Finance ministers and central bank chiefs from G7 countries will hold talks Tuesday amid rising global uncertainty over the coronavirus epidemic, the US Treasury said Monday.
US Treasury Secretary Steven Mnuchin and Federal Reserve Chairman Jerome Powell "will lead a call with their G7 counterparts tomorrow morning," the department confirmed in a statement.
Governments have been scrambling to respond to the outbreak which has now killed more than 3,000 people, including six in the United States, and infected almost 90,000 as it spreads to more and more countries, inflaming fears of widespread economic disruption.
Top finance officials in Europe also tried to calm fears about a damaging economic downturn as a result of the epidemic, as did the continent's central bank.
"We stand ready to take appropriate and targeted measures, as necessary and commensurate with the underlying risks," European Central Bank chief Christine Lagarde said in a statement.
Britain's Chancellor of the Exchequer Rishi Sunak echoed her comments in a late Monday night statement, saying, "We are well prepared for this global threat and, as the wider economic picture becomes clearer, we stand ready to announce further support where needed."
G7 and eurozone finance ministers will hold conference calls to "coordinate their responses" to the impact of the coronavirus's impact, French Finance Minister Bruno Le Maire announced earlier in the day.
"We will have that meeting by phone -- because you need to avoid traveling too much -- for the G7 to coordinate its response," Le Maire said on France 2 television.
A similar meeting of eurozone finance ministers will be held on Wednesday, he said.
"There will be coordinated action," he said.
The announcement cheered Wall Street, which rebounded from its worst week since 2008, when it dropped 12.4 percent, and the benchmark Dow Jones Industrial Average gained 5.0 percent to 26,706.17.
Markets in London and Paris also rebounded, but Frankfurt closed in the red.
But Banque de France chief Francois Villeroy de Galhau said governments rather than central banks should take action for the moment.
The outbreak has mostly caused disruptions for businesses, which are better addressed with "targeted measures" from governments, he told BFM Business television.
De Galhau said monetary policy already was very accommodative with ample low-rate funds for banks to support firms.
"If we need to do more and we believe that it will be effective, we could do it, but we're not there yet," he said.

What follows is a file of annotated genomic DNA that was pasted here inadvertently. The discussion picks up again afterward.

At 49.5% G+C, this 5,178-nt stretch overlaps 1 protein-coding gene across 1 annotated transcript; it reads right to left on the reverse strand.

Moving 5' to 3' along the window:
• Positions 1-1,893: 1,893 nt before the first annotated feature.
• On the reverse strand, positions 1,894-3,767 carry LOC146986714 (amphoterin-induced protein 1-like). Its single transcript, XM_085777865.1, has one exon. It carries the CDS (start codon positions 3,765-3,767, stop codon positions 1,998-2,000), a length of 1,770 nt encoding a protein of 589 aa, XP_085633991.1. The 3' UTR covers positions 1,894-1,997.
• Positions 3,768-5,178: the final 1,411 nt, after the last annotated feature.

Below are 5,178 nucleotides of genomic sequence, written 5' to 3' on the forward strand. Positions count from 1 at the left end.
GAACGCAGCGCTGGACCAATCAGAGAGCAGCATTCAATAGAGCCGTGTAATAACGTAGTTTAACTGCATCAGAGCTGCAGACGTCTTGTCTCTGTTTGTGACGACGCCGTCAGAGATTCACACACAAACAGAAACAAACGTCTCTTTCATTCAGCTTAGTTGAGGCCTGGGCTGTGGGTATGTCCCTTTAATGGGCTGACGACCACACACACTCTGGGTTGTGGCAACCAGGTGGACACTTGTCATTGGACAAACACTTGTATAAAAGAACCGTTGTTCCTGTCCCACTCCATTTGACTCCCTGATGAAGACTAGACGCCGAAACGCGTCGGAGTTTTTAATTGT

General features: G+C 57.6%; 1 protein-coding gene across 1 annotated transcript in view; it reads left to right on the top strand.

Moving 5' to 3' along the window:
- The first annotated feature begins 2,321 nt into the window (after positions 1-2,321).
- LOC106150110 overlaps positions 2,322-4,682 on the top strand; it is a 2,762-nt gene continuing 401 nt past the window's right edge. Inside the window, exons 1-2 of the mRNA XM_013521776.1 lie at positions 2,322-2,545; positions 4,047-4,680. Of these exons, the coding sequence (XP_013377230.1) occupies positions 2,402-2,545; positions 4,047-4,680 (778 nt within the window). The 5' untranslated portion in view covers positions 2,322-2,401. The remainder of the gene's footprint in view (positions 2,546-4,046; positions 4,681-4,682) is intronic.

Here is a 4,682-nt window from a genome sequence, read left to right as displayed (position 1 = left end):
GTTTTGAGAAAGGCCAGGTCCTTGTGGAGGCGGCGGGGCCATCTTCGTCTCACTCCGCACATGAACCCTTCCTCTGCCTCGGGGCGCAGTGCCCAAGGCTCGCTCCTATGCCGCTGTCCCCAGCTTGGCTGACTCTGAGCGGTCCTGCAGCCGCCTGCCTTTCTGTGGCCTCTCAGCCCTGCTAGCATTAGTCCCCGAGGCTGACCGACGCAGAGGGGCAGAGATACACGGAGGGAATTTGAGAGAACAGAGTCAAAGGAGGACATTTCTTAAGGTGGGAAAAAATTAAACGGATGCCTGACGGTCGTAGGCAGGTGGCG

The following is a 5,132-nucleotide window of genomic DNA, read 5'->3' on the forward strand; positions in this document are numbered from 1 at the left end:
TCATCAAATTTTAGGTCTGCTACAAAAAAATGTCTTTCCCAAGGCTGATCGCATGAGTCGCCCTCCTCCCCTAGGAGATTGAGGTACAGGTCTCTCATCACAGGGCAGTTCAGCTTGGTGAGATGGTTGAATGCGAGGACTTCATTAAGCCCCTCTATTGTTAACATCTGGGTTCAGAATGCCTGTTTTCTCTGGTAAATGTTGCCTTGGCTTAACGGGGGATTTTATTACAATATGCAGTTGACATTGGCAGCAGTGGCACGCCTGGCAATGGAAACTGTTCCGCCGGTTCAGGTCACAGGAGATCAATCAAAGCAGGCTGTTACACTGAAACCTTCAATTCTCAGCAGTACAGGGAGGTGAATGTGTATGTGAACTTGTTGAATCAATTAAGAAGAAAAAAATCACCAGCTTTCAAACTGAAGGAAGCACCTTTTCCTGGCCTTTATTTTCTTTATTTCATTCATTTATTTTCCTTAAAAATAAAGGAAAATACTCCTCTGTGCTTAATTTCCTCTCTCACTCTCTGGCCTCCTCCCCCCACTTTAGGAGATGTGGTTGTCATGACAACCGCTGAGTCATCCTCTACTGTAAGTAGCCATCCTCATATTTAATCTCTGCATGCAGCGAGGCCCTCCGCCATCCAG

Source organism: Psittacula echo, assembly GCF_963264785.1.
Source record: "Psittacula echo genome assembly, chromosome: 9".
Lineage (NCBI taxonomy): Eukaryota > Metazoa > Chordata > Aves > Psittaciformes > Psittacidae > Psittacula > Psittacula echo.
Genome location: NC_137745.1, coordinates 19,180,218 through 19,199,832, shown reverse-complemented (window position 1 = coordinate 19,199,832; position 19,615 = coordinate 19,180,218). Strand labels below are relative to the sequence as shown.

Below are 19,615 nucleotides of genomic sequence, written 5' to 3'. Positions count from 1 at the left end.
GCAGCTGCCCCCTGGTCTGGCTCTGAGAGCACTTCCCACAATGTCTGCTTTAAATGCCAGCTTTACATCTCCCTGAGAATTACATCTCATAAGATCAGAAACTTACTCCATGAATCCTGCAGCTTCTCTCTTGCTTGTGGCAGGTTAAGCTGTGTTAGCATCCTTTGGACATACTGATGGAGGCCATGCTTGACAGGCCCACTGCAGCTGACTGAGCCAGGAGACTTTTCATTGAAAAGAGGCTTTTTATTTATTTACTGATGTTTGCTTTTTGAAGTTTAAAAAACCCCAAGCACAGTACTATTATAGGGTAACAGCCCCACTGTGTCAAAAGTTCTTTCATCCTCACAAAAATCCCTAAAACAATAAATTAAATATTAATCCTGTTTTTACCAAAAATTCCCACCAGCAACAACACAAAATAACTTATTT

- The necessary support -
US economists also doubt whether an interest rate cut by the Federal Reserve would be effective against the economic disruption caused by the epidemic.
Powell on Friday issued a statement pledging the Fed would "use our tools and act as appropriate to support the economy."
The Bank of England, for its part, said it was monitoring the situation and working closely with domestic "as well as our international partners to ensure all necessary steps are taken to protect financial and monetary stability."
Le Maire pledged the French government would provide the necessary support for domestic companies.
"We will demonstrate total solidarity towards entrepreneurs who are on the front line," he said, noting that the government already had decided to let suppliers out of their contracts due to the coronavirus.
While the outbreak has yet to shutter or slow many factories outside of China, it has already hit the transportation and tourism sectors and seen companies scale back travel and cancel conventions.
France's famed Louvre museum, a key attraction in one of the world's top tourism destinations, closed Sunday and the US called off the ASEAN leaders summit set for April.
The International Monetary Fund and World Bank issued a joint statement Monday pledging to help countries deal with the fallout from the epidemic.
"We will use our available instruments to the fullest extent possible, including emergency financing, policy advice, and technical assistance," the lending institutions said.
- Growth slashed -
Powell in his statement Friday acknowledged the epidemic poses a risk to growth, and a closely-watched US industry survey Monday showed the manufacturing sector slowed sharply in February due to the virus, having only just shown signs of recovery from the impact of the US trade war with China.
The IMF has warned the already-fragile global economy will see slower growth as a result of the virus.
Le Maire said that the economic impact of the coronavirus on France's economy will be greater than previous estimates.
"Now that the epidemic has hit many more countries, in particular France, the impact of the coronavirus on French growth will be much more significant" than if it had been contained to France, he said.
Until now, the French government has forecast 1.3 percent growth for this year, and two weeks ago Le Maire said he expected the coronavirus to shave 0.1 percentage points off that.
Meanwhile, the EU's Internal Market Commissioner, Thierry Breton, said the coronavirus could tip Germany and Italy into recession, though it is too early to tell.
Wall Street was cheered by news that the G7 would hold talks amid the coronavirus outbreak, sending the Dow up over 3.0 percent